Not THE Book, but books in general. As I consider how many Christians seem to view a Bible translation isn't useful anymore after twenty or thirty years, I consider the Yiddish language.
Why so? Well, Yiddish is effectively a Hebrew-accented Middle High German. Not modern high German dating from the 1500s and Luther (and greatly changed since then), but Middle High German--dating really from the 11th Century. Until about a century ago (when Hebrew became the "lingua Judaica"),virtually all Ashkenazi Jews from Russia to England (and even the United States and Canada) could speak with, and write to, each other in a Yiddish that could have been understood by the original Ashkanzi Jews in the 12th Century along the Rhine.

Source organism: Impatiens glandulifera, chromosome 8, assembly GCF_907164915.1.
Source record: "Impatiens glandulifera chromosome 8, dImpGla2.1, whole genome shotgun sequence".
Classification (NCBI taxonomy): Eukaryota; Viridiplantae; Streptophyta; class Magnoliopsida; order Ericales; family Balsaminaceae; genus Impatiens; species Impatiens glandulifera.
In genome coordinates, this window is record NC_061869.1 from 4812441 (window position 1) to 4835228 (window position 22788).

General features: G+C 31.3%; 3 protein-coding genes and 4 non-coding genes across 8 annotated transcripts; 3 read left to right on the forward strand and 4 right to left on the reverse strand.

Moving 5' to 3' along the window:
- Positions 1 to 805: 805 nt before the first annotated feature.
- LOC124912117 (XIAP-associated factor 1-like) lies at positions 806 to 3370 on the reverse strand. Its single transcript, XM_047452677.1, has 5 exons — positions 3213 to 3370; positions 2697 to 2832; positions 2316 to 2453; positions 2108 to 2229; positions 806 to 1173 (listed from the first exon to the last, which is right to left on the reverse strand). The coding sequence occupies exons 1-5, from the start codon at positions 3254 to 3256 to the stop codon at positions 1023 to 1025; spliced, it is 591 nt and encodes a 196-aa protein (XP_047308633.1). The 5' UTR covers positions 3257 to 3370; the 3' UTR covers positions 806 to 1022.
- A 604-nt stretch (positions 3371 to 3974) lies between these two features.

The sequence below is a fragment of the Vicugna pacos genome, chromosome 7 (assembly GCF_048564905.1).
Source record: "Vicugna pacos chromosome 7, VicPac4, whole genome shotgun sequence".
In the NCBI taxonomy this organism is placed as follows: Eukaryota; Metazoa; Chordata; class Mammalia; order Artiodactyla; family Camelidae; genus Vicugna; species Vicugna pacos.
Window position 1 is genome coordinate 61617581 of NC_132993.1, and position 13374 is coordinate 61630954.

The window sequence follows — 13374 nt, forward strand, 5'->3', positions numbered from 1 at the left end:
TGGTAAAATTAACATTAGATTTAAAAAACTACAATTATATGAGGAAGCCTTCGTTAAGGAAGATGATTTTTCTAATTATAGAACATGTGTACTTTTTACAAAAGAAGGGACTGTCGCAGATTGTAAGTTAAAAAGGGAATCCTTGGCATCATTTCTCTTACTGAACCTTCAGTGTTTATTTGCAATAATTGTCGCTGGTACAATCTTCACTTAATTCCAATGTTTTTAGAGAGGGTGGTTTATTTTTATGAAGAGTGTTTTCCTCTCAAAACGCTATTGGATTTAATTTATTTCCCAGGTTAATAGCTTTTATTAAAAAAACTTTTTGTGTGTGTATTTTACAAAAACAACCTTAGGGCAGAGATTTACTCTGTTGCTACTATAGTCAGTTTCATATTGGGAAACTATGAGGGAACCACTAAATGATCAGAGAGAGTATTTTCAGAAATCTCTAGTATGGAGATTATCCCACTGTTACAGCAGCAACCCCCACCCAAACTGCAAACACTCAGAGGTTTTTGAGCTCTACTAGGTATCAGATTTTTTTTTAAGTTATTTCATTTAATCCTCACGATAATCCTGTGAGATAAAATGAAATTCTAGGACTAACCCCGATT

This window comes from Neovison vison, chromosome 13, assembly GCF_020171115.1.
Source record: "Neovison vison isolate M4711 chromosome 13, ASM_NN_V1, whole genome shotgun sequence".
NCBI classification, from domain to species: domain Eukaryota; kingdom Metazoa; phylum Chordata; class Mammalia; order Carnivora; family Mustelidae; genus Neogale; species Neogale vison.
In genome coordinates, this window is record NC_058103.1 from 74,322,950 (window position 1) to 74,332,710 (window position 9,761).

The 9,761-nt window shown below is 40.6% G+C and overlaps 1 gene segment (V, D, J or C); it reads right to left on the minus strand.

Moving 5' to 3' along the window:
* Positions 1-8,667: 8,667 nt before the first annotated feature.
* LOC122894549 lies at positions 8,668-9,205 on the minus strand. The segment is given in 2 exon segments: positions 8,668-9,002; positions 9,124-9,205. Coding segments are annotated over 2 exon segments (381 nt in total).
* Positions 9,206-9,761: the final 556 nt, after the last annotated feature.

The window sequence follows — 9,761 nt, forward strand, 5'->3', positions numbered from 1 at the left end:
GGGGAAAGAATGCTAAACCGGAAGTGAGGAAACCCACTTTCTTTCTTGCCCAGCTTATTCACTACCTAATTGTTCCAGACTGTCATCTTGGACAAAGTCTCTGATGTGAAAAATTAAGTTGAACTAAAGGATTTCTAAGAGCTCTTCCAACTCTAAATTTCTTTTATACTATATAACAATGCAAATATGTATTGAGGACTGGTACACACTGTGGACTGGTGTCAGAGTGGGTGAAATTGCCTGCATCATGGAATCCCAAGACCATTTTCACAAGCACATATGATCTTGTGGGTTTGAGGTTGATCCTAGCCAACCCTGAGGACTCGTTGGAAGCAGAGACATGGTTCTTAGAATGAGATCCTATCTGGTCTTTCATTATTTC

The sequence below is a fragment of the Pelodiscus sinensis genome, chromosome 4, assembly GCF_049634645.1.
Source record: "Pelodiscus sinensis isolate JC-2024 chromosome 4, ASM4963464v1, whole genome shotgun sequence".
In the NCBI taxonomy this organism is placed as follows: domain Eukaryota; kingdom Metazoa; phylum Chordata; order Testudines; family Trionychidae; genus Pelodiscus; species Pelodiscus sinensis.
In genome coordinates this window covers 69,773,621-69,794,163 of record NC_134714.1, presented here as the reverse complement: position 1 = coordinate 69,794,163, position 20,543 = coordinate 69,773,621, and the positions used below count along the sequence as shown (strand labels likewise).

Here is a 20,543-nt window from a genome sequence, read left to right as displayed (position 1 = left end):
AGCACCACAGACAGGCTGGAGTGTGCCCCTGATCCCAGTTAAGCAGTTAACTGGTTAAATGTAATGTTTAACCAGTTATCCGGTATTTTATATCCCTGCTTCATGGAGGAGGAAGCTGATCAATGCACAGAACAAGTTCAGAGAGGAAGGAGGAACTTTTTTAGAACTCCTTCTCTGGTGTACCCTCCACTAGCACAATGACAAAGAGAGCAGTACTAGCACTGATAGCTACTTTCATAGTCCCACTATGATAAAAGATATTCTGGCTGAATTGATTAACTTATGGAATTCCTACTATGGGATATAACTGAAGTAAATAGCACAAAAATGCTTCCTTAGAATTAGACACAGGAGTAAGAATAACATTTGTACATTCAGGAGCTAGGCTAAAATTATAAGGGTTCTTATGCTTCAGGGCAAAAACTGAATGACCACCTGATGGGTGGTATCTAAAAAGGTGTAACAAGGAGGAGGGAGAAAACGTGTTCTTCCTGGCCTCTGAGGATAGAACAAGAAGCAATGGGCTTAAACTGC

Anyone who has ever tried to read, say, Chaucer in the original knows that, linguistically speaking, this is an extraordinary accomplishment. What led to this?
Very simple; they were literate, and this literacy imposed a benchmark for the understanding of their language. We ought to consider what our "need" for a new translation every few decades really means, then; I would suggest it indicates that we are becoming a post-literate society. Given that Christians are, like the Ashkenazi, a "People of the Book," this is not good news for us.
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